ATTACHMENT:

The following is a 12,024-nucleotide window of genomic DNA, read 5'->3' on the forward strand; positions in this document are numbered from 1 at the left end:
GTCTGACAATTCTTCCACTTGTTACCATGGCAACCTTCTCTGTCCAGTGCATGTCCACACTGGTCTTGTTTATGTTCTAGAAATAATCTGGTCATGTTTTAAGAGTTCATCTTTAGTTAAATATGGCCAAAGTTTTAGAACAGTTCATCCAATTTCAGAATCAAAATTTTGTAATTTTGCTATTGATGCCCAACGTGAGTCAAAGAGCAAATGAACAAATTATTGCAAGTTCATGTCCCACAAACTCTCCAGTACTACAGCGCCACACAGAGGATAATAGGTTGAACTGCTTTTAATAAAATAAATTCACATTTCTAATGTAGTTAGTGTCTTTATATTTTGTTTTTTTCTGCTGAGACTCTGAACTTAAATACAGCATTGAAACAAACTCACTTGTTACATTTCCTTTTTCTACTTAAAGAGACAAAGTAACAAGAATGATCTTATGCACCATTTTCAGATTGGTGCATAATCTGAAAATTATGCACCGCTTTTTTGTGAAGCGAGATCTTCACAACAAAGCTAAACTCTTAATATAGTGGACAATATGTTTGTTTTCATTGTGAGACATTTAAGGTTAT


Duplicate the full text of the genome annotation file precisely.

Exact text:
The following is a 12,024-nucleotide window of genomic DNA, read 5'->3' on the forward strand; positions in this document are numbered from 1 at the left end:
GTCTGACAATTCTTCCACTTGTTACCATGGCAACCTTCTCTGTCCAGTGCATGTCCACACTGGTCTTGTTTATGTTCTAGAAATAATCTGGTCATGTTTTAAGAGTTCATCTTTAGTTAAATATGGCCAAAGTTTTAGAACAGTTCATCCAATTTCAGAATCAAAATTTTGTAATTTTGCTATTGATGCCCAACGTGAGTCAAAGAGCAAATGAACAAATTATTGCAAGTTCATGTCCCACAAACTCTCCAGTACTACAGCGCCACACAGAGGATAATAGGTTGAACTGCTTTTAATAAAATAAATTCACATTTCTAATGTAGTTAGTGTCTTTATATTTTGTTTTTTTCTGCTGAGACTCTGAACTTAAATACAGCATTGAAACAAACTCACTTGTTACATTTCCTTTTTCTACTTAAAGAGACAAAGTAACAAGAATGATCTTATGCACCATTTTCAGATTGGTGCATAATCTGAAAATTATGCACCGCTTTTTTGTGAAGCGAGATCTTCACAACAAAGCTAAACTCTTAATATAGTGGACAATATGTTTGTTTTCATTGTGAGACATTTAAGGTTAT